Summarizing this puppy is a bit of a challenge. But here goes: a nameless young woman (Samara Golden) moves into a dingy apartment located in the middle of an urban hellscape. The place is a mess, with the previous owner’s possessions scattered everywhere. There are plenty of messages on this guy’s answering machine, too, some plenty aggressive (and these messages are the only dialogue in the film). Is the man still alive, and watching her from the ventilation duct? Has she killed him? How m…ny of the nightmarish things that happen are real, and how many are her hallucinations.
The ending suggests the whole movie is an extended metaphor. To the film’s credit, the (mostly) black-and-white cinematography is imaginative, the images are disturbing, and star/co-writer/co-producer Golden convincingly incarnates a woman who is some steps past the verge of a nervous breakdown. The absence of dialogue and linear narrative adds to the nightmarish qualities of the work, but some viewers may find this hard slogging. I wonder if the film might not pack more punch as a short feature. Either way, it is imaginative and unsettling, and that’s a good thing. The film runs 73 minutes, and not the indicated 82.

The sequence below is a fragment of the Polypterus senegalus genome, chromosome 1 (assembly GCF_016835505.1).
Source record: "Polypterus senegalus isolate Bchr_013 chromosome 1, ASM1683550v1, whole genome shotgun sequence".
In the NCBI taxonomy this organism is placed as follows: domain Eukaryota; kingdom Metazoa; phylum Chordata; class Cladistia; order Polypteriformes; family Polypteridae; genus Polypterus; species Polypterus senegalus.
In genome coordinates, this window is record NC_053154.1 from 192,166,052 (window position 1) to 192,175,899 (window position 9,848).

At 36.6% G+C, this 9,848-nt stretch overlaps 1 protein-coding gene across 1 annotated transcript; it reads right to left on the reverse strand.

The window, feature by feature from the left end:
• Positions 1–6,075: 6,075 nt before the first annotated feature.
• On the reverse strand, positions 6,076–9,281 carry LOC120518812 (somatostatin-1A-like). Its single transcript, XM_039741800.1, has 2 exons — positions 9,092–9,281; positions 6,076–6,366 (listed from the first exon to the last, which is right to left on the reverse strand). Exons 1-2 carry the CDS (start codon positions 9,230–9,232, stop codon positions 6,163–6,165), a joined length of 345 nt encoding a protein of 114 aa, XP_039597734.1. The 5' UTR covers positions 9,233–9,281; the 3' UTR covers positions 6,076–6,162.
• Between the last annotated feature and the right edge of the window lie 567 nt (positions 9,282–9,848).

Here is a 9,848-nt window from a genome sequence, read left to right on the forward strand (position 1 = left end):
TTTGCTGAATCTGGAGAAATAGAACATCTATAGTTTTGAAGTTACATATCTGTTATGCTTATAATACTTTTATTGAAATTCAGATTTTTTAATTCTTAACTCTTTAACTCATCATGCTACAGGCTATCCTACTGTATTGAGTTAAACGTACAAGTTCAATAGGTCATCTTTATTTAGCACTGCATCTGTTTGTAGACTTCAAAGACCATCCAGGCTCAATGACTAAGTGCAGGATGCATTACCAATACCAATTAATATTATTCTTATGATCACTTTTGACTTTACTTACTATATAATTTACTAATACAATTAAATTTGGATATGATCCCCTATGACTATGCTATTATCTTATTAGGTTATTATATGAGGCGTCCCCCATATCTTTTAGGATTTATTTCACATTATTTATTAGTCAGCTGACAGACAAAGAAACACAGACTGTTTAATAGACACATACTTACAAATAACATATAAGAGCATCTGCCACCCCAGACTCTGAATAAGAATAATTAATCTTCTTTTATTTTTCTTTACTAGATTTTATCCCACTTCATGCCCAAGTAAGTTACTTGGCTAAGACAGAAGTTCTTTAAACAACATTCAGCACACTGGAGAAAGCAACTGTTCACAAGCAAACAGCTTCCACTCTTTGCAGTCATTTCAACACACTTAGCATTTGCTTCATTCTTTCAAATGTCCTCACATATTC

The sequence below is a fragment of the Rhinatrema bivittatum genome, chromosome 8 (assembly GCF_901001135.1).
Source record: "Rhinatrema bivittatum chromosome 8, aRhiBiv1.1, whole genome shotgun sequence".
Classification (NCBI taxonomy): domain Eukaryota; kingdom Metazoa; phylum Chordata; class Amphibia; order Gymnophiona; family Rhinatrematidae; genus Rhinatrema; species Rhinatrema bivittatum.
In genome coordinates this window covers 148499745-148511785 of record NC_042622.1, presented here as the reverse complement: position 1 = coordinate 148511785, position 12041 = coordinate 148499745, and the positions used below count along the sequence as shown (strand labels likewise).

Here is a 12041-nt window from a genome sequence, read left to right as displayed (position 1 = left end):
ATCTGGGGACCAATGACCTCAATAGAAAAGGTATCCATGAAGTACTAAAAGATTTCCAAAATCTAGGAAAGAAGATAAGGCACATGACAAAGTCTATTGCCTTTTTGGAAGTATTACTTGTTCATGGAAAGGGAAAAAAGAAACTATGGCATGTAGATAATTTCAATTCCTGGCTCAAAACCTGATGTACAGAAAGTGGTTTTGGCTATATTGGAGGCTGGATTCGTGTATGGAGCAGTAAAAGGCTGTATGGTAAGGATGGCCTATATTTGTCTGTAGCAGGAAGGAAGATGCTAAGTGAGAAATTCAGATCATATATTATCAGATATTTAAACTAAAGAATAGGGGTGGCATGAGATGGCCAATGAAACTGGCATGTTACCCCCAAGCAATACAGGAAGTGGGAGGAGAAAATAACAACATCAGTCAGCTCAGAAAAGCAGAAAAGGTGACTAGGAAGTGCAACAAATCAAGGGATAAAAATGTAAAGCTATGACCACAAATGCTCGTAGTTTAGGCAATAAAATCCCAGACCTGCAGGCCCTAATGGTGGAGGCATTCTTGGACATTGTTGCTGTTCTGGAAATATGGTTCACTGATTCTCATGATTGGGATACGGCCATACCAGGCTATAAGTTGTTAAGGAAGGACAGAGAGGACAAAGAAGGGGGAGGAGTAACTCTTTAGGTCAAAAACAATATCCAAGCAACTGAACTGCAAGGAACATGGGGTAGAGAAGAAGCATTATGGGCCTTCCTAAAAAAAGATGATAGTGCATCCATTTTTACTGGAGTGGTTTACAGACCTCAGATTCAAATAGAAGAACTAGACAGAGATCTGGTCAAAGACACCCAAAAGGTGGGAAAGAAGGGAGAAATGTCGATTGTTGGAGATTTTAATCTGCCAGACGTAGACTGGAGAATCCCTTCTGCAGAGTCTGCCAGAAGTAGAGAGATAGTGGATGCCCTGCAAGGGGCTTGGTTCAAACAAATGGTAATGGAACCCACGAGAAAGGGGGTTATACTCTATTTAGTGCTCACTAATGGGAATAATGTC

The sound is in 2.0 and is, fittingly, in your face, nicely matching the images on display. There are plenty of environmental effects, but it must be said that these are almost completely indiscriminate. Thus, while street noises surround one to disturbing effect, keys dropped on a suitcase given just as much surround volume. This may be deliberate, but such moments are a little bit distracting. The soundscape drowns out the voices on the answering machine, but this I assume very much is a deliberate choice.
Most of the film is in black-and-white (shot on 16 mm, I believe), while a few shots are in a very washed-out colour (blown up from Super 8). Others are in more saturated colour on better stock. The picture flaws – the aforementioned colours, the grain, the scratches in the print – are all pretty obviously deliberate, and add to the disorienting darkness of the film. The format is fullscreen.
Nothing here but a still gallery, which is a shame. I’d like to know a lot more about this work. The menu’s intro is creepy, animated and scored, while the main screen (which settles down with an odd skip) is scored.
Experimental horror isn’t for screening during parties, but I like the nightmare qualities of this piece.
Special Features List
- Still Gallery